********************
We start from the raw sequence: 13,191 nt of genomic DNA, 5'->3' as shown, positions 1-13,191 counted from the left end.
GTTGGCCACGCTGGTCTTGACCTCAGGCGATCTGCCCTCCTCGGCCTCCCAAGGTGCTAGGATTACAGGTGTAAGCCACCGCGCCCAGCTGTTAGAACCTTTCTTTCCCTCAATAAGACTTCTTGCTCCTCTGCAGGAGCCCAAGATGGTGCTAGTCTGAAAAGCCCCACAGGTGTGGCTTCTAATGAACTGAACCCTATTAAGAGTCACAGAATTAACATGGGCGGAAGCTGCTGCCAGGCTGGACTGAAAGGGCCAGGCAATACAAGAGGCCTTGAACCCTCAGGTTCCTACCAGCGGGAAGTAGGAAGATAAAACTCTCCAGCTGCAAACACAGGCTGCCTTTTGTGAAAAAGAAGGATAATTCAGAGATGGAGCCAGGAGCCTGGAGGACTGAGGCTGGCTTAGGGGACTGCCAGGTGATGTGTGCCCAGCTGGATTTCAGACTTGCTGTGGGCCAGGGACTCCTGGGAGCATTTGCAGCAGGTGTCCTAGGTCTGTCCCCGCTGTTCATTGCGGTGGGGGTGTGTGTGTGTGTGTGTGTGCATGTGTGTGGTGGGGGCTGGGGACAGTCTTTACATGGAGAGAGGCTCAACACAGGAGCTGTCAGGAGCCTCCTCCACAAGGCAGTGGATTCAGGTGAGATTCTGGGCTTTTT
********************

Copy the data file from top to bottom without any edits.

We start from the raw sequence: 13,191 nt of genomic DNA, 5'->3' as shown, positions 1-13,191 counted from the left end.
GTTGGCCACGCTGGTCTTGACCTCAGGCGATCTGCCCTCCTCGGCCTCCCAAGGTGCTAGGATTACAGGTGTAAGCCACCGCGCCCAGCTGTTAGAACCTTTCTTTCCCTCAATAAGACTTCTTGCTCCTCTGCAGGAGCCCAAGATGGTGCTAGTCTGAAAAGCCCCACAGGTGTGGCTTCTAATGAACTGAACCCTATTAAGAGTCACAGAATTAACATGGGCGGAAGCTGCTGCCAGGCTGGACTGAAAGGGCCAGGCAATACAAGAGGCCTTGAACCCTCAGGTTCCTACCAGCGGGAAGTAGGAAGATAAAACTCTCCAGCTGCAAACACAGGCTGCCTTTTGTGAAAAAGAAGGATAATTCAGAGATGGAGCCAGGAGCCTGGAGGACTGAGGCTGGCTTAGGGGACTGCCAGGTGATGTGTGCCCAGCTGGATTTCAGACTTGCTGTGGGCCAGGGACTCCTGGGAGCATTTGCAGCAGGTGTCCTAGGTCTGTCCCCGCTGTTCATTGCGGTGGGGGTGTGTGTGTGTGTGTGTGTGCATGTGTGTGGTGGGGGCTGGGGACAGTCTTTACATGGAGAGAGGCTCAACACAGGAGCTGTCAGGAGCCTCCTCCACAAGGCAGTGGATTCAGGTGAGATTCTGGGCTTTTT